The month of December 2004 was an ill-fated month for BitTorrent. First, the MPAA (Motion Picture Association of America) began a worldwide campaign to eradicate BitTorrent and eDonke2000 indexing and listing sites. On the surface, the effort seemed successful as Youceff Torrent (BitTorrent), ShareConnector (ED2K) and many others were forced off line.
The second blow came on December 19, 2004, when Sloncek announced that SuprNova.org would discontinue its existence as a BitTorrent listing site. Many feared this would spell the end of BitTorrent and the exchange of large files. The MPAA’s plan is and was to eliminate or seriously damage the trading of movie files over the BitTorrent network.
After the initial success of placing fear into BitTorrent tracker operators and forcing several sites offline, the mainstream media heralded these events as a great victory for the MPAA and impending doom for file-sharing.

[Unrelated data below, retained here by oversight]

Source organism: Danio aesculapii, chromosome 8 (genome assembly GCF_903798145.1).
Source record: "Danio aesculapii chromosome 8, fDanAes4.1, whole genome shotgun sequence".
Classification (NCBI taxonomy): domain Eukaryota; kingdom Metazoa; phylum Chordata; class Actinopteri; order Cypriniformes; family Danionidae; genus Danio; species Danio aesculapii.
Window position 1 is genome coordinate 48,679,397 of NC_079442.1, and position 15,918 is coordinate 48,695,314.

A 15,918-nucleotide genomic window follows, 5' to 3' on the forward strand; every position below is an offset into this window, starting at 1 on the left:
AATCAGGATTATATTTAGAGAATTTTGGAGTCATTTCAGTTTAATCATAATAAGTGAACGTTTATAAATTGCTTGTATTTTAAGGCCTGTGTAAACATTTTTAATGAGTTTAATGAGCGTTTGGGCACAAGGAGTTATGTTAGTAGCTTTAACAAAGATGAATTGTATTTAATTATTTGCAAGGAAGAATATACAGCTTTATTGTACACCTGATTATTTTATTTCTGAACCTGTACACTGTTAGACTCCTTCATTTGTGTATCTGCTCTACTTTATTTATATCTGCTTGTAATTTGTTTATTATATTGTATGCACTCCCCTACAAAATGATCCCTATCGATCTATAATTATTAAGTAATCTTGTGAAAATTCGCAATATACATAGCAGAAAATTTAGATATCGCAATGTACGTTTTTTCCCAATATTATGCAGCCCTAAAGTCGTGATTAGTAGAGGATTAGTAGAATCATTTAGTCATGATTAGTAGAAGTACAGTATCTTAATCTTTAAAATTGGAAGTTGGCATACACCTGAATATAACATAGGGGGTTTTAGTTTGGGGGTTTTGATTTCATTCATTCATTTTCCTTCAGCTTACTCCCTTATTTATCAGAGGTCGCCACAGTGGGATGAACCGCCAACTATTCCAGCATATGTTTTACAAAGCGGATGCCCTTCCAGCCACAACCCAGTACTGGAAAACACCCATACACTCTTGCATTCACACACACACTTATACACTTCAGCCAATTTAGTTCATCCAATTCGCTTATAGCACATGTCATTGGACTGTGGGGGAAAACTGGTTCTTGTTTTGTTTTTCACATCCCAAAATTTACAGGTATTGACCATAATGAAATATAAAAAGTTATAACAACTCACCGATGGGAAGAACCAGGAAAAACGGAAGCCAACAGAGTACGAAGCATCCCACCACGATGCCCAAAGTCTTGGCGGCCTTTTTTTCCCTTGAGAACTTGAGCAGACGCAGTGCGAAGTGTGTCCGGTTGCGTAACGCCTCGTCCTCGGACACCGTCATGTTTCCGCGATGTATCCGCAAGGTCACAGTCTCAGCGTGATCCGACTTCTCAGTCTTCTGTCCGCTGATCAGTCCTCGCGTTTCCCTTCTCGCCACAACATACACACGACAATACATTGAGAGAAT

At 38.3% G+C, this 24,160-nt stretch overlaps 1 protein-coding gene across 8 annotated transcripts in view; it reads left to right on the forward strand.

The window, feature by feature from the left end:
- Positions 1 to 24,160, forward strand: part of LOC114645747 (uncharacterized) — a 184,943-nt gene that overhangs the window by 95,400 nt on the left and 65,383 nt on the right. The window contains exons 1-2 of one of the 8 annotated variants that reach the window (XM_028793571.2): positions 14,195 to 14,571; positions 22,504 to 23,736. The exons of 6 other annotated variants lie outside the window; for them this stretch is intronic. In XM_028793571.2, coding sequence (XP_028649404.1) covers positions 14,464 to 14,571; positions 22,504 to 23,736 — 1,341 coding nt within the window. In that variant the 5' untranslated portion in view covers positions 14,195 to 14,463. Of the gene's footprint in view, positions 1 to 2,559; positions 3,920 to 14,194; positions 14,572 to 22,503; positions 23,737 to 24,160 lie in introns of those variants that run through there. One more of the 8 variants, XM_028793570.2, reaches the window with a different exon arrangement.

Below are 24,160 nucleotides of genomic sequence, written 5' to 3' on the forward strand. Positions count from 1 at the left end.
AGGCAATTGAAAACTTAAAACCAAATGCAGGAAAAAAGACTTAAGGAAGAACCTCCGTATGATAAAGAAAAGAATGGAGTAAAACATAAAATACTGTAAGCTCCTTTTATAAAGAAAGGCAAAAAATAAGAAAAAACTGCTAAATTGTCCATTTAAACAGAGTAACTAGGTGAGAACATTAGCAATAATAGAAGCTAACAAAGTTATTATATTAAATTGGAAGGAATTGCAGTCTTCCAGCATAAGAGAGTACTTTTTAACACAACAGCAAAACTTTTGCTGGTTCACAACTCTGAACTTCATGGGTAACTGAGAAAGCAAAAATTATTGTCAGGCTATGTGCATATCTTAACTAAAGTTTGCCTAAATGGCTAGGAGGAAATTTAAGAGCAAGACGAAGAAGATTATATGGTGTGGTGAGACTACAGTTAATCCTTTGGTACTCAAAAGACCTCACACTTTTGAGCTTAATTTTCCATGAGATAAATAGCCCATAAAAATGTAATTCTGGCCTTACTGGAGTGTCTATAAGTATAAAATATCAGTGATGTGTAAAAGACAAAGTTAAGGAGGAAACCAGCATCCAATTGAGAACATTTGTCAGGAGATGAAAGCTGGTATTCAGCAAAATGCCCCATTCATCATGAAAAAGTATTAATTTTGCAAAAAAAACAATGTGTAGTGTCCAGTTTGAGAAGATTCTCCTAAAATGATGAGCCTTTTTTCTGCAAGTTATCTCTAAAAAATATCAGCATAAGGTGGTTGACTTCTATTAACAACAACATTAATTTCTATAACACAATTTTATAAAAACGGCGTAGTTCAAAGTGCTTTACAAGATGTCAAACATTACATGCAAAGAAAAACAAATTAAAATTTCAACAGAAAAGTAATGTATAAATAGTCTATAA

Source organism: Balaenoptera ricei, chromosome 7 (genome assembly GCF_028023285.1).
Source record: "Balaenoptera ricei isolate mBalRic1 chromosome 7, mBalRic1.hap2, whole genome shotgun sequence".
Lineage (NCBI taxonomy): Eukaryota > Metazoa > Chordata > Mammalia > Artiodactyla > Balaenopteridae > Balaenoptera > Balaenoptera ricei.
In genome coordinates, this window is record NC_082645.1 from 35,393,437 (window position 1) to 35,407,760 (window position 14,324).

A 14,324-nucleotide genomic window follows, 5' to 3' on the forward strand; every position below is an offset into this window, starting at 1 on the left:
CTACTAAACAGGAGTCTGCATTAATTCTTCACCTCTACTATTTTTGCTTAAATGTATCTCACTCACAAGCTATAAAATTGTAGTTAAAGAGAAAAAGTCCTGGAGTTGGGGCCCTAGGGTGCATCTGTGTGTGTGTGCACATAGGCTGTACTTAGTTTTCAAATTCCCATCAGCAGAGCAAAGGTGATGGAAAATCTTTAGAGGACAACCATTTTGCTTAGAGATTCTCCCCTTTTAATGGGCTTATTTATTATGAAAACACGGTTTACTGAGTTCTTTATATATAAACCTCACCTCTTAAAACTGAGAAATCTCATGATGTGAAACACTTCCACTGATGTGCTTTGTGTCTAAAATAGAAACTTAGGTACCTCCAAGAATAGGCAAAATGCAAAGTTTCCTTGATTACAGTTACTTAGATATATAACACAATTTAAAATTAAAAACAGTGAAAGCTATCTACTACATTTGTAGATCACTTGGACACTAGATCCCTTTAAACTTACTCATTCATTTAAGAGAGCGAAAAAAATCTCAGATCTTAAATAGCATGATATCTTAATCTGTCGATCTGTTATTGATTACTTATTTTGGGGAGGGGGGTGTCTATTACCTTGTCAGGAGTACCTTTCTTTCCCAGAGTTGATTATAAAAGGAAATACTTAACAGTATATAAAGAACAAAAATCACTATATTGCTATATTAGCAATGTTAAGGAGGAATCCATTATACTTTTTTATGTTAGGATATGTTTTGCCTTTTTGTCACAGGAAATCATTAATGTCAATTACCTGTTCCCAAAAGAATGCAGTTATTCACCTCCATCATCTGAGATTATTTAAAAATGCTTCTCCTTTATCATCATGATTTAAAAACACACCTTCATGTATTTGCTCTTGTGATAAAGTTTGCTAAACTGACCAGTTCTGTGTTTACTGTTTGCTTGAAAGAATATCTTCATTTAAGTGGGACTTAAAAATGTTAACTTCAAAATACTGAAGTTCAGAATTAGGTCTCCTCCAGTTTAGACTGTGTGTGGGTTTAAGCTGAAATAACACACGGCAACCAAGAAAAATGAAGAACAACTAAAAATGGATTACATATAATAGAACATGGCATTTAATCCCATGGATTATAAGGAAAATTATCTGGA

However, after a month and half since the fall of SuprNova.org and the MPAA’s anti-piracy campaign, the BitTorrent network not only remains fully intact, it still is by far the largest file-sharing network.
While such an inference is clearly supported by examining the number of Torrent sites available, Slyck decided to speak with CacheLogic’s founder and CTO, Andrew Parker. CacheLogic’s comparison and analysis of the BitTorrent network from December 2004 to present yielded no appreciable change in the size of the network, despite the loss of SuprNova. Andrew explains this phenomenal occurrence.
Read the complete story @ Slyck